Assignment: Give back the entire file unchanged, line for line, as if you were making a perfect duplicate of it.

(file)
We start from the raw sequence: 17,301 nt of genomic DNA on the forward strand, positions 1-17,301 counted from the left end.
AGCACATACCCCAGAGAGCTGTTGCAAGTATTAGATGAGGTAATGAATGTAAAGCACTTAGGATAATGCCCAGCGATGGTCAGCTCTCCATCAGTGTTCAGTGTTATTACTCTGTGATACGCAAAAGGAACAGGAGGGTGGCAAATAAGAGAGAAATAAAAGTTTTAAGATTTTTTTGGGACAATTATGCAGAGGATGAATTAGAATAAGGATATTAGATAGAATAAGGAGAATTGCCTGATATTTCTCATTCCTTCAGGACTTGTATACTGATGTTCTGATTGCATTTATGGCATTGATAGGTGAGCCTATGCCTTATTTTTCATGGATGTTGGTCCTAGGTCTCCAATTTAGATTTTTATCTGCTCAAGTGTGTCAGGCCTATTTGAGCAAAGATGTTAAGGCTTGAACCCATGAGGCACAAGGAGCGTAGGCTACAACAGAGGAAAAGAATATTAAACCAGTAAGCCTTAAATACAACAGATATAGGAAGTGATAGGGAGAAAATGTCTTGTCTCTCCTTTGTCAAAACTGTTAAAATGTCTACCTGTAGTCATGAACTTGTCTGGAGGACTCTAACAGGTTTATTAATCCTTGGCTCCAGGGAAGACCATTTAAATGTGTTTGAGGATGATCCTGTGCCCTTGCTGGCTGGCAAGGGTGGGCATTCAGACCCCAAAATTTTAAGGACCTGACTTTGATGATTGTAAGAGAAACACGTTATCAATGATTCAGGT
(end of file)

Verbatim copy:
We start from the raw sequence: 17,301 nt of genomic DNA on the forward strand, positions 1-17,301 counted from the left end.
AGCACATACCCCAGAGAGCTGTTGCAAGTATTAGATGAGGTAATGAATGTAAAGCACTTAGGATAATGCCCAGCGATGGTCAGCTCTCCATCAGTGTTCAGTGTTATTACTCTGTGATACGCAAAAGGAACAGGAGGGTGGCAAATAAGAGAGAAATAAAAGTTTTAAGATTTTTTTGGGACAATTATGCAGAGGATGAATTAGAATAAGGATATTAGATAGAATAAGGAGAATTGCCTGATATTTCTCATTCCTTCAGGACTTGTATACTGATGTTCTGATTGCATTTATGGCATTGATAGGTGAGCCTATGCCTTATTTTTCATGGATGTTGGTCCTAGGTCTCCAATTTAGATTTTTATCTGCTCAAGTGTGTCAGGCCTATTTGAGCAAAGATGTTAAGGCTTGAACCCATGAGGCACAAGGAGCGTAGGCTACAACAGAGGAAAAGAATATTAAACCAGTAAGCCTTAAATACAACAGATATAGGAAGTGATAGGGAGAAAATGTCTTGTCTCTCCTTTGTCAAAACTGTTAAAATGTCTACCTGTAGTCATGAACTTGTCTGGAGGACTCTAACAGGTTTATTAATCCTTGGCTCCAGGGAAGACCATTTAAATGTGTTTGAGGATGATCCTGTGCCCTTGCTGGCTGGCAAGGGTGGGCATTCAGACCCCAAAATTTTAAGGACCTGACTTTGATGATTGTAAGAGAAACACGTTATCAATGATTCAGGT